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"How do I know if there is too much algae in an outdoor fish pond or pot?" tracks the potential issues with too much algae in my fishes environment.

I keep goldfish outdoors in large, ceramic pots, approx 50 cm in diameter x 80 cm tall. The pots contain pond weed, and there is some algae on the inside of the pots, but it hasn't seemed to bother the fish up to this point.

I have been considering purchasing snails from the local fish shop (aquarium, not fish and chip shop :) ). I have a some concerns:

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2 Answers 2

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Your pot has, more or less, 60 liters of water, so I'll make some analogy with a 60 liters aquarium.

1 - If you're purchasing the snails, I assume that they are those desirable, pet snails, which tend to be bigger (from 2 up to 3 inches). So one would be enough.

  • Although most snails are hermaphrodites, they need to mate to reproduce. So, having just one snail would prevent that overabundance

  • Some snails, like apple snail, have separated sexes, so you could have more than one if you choose only males or females. And males would be more desirable, because females can store the sperm from a previous relationship for months, and perhaps the fish store might not know about her past. :)

2 - Snails, in general, will eat your vegetation. Depending on the plants you have (like softer ones), they will prefer to eat plants instead of algae, and might have the opposite effect than you planned.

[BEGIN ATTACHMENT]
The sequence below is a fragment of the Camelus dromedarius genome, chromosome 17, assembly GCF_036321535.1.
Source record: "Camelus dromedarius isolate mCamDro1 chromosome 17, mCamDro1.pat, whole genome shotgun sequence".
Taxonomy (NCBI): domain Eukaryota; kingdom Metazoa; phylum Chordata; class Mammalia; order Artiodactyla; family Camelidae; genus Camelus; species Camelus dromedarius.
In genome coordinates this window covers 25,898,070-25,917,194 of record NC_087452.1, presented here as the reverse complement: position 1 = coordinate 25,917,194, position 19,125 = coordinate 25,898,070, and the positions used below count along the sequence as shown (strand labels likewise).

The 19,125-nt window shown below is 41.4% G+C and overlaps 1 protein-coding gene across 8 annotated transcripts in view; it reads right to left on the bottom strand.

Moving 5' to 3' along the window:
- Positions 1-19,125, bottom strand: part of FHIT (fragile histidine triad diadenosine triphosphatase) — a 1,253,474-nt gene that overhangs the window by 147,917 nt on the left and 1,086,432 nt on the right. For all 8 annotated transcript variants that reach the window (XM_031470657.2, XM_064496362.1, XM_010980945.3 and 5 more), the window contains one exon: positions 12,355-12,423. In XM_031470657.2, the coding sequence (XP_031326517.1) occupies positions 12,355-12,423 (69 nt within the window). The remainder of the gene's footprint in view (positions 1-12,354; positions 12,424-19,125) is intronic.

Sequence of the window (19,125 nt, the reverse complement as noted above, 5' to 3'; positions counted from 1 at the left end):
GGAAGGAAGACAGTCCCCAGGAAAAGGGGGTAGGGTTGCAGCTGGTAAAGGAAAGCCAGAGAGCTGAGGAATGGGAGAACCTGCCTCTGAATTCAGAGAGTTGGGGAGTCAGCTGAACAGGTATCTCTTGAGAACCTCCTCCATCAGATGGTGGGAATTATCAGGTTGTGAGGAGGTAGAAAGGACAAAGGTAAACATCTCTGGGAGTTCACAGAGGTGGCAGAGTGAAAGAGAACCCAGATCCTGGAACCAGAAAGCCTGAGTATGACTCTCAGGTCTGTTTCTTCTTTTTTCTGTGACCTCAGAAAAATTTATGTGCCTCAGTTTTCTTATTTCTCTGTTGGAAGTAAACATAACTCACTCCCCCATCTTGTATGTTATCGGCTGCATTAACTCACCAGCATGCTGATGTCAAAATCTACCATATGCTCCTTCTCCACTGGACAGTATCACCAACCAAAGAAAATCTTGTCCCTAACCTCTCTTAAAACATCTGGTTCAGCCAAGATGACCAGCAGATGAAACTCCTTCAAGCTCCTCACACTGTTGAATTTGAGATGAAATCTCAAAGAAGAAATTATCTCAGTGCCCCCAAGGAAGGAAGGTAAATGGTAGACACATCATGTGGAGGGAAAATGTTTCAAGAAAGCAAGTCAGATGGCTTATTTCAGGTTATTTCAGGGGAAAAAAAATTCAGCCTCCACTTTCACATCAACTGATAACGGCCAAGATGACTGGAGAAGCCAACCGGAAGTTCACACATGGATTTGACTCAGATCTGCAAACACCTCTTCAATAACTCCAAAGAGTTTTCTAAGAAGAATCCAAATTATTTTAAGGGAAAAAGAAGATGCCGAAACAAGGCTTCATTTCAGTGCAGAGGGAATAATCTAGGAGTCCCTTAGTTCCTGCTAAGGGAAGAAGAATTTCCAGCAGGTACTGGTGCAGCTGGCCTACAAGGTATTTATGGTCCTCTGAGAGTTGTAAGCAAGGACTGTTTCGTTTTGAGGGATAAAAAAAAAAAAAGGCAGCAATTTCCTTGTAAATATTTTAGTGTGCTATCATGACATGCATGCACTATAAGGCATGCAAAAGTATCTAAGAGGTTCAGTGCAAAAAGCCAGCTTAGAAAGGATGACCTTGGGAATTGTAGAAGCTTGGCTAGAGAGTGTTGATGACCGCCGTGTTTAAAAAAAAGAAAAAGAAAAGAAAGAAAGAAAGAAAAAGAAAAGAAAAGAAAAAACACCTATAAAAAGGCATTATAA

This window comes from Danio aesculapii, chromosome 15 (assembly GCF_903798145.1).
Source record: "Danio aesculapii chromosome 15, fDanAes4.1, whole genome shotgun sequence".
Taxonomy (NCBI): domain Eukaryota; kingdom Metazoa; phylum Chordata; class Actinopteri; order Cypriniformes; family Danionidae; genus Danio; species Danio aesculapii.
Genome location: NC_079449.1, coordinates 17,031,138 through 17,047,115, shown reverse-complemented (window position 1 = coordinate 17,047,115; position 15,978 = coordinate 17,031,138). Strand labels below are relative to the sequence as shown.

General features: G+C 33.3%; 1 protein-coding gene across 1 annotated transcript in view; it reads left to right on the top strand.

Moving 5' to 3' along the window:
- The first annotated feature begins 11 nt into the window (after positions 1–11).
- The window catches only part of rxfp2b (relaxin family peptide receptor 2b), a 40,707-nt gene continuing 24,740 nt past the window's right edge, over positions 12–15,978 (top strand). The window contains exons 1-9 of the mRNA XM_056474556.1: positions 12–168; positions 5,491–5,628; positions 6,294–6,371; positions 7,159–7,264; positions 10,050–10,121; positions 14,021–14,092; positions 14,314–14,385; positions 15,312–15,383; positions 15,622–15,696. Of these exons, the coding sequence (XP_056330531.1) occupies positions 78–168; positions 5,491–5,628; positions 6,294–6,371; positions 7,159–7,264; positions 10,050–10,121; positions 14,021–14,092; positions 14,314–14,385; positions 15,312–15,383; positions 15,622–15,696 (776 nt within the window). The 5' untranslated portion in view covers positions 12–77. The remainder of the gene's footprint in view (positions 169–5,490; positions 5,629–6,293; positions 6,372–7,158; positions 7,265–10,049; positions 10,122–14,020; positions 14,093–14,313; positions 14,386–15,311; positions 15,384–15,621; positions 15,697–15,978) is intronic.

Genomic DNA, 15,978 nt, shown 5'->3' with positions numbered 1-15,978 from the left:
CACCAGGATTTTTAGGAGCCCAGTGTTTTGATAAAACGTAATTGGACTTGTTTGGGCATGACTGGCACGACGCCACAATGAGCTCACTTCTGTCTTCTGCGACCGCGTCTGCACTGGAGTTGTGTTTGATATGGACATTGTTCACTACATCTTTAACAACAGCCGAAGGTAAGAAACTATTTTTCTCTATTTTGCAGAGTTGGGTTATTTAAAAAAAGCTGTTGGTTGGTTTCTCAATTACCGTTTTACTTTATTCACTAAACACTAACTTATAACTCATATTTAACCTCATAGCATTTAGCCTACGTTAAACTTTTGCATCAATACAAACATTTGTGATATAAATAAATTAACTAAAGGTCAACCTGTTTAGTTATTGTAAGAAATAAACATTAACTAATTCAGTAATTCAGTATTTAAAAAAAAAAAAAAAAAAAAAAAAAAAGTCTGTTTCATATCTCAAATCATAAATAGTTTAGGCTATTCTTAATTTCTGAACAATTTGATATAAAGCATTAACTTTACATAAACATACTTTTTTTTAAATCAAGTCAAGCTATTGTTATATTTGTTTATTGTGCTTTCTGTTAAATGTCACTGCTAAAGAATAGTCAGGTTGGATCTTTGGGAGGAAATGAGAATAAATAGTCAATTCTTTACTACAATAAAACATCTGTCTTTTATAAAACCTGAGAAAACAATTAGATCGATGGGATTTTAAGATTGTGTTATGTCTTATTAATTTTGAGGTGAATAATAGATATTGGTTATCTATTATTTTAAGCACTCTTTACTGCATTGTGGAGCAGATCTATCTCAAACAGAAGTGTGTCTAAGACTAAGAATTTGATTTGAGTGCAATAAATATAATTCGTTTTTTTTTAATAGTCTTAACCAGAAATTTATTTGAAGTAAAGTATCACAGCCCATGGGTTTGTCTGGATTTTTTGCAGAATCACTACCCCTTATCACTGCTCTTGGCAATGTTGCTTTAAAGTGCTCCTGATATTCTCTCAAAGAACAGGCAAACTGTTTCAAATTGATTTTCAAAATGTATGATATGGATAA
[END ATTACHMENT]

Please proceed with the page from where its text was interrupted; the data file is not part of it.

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TL;DR

Without knowing more about your climate and water conditions, it's impossible to make an effective guess as to what fish or crustaceans would be suitable for eating algae while also being able to survive the outdoor conditions and goldfish for tank mates. Turn to manual removal or goldfish-safe algaecides instead.

Considerations

While some snails will eat algae, most species aren't usually ideal options for anything more than minimal algae control, especially in unfiltered pots or ponds in outdoor conditions. In addition, the goldfish would likely eat anything that would manage the algae, including small snails or shrimp, so it's likely that you'd be better off just adding some algaecide to the pots from time to time, but you have to know what kind of algae you're dealing with as each may require a different approach.

Barley bales or barley extract are often used in ponds to reduce algae and support the nitrogen cycle, but your pots are likely too small for that. Flourish Excel, which is actually marketed as a plant supplement, also acts as an algaecide for many common forms of algae. For small pots, though, it's probably easier just to manually wipe away the excess algae when you do a water change.

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